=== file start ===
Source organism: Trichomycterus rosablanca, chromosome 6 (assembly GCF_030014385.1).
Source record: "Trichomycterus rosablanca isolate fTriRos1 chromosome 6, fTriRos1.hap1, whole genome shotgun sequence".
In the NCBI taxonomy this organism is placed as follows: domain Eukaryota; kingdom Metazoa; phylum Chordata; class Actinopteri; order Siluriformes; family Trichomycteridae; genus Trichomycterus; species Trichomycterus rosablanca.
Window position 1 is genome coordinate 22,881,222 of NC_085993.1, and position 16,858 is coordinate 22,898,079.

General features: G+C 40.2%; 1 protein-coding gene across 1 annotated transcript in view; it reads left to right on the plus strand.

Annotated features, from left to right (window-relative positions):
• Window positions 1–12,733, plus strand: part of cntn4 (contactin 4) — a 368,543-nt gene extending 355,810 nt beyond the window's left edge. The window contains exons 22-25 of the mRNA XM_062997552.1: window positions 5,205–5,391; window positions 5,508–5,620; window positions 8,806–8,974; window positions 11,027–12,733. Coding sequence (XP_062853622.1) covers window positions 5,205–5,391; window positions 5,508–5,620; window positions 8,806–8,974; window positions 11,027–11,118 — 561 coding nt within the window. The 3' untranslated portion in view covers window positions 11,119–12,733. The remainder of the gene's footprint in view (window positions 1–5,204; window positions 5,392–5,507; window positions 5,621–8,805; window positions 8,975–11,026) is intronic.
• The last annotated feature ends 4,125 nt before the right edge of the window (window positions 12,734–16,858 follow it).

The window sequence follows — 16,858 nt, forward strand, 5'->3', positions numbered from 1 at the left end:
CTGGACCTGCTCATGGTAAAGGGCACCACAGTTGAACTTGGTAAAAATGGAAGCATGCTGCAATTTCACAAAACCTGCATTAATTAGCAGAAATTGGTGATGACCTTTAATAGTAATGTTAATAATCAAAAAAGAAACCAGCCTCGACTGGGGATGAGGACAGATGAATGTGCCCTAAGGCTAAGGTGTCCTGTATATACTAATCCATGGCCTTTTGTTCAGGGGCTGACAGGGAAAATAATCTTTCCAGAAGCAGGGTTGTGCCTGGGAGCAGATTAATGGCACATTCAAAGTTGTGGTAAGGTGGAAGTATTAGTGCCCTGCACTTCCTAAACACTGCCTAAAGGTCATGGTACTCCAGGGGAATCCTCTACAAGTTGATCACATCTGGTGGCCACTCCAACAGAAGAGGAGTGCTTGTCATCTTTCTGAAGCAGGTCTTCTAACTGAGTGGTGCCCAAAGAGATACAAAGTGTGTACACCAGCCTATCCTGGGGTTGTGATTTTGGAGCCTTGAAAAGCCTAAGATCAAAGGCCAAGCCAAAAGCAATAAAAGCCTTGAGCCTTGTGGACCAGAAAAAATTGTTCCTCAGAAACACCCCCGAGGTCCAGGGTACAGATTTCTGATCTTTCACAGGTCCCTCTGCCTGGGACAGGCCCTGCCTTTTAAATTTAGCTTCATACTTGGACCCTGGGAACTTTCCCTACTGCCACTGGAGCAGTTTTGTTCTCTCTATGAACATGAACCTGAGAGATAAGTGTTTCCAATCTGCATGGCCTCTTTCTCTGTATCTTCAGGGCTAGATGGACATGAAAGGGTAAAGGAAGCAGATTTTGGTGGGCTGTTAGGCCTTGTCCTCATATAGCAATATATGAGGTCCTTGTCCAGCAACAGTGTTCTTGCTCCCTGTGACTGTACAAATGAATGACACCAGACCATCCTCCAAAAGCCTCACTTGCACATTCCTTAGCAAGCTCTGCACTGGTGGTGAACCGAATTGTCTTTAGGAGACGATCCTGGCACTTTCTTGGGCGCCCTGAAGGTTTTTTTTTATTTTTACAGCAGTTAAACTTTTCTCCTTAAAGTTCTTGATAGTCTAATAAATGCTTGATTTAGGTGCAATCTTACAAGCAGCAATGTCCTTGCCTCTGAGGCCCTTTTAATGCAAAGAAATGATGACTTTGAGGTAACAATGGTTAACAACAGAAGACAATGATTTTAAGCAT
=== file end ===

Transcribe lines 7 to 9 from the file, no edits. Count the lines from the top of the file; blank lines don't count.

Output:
• Window positions 1–12,733, plus strand: part of cntn4 (contactin 4) — a 368,543-nt gene extending 355,810 nt beyond the window's left edge. The window contains exons 22-25 of the mRNA XM_062997552.1: window positions 5,205–5,391; window positions 5,508–5,620; window positions 8,806–8,974; window positions 11,027–12,733. Coding sequence (XP_062853622.1) covers window positions 5,205–5,391; window positions 5,508–5,620; window positions 8,806–8,974; window positions 11,027–11,118 — 561 coding nt within the window. The 3' untranslated portion in view covers window positions 11,119–12,733. The remainder of the gene's footprint in view (window positions 1–5,204; window positions 5,392–5,507; window positions 5,621–8,805; window positions 8,975–11,026) is intronic.
• The last annotated feature ends 4,125 nt before the right edge of the window (window positions 12,734–16,858 follow it).

The window sequence follows — 16,858 nt, forward strand, 5'->3', positions numbered from 1 at the left end: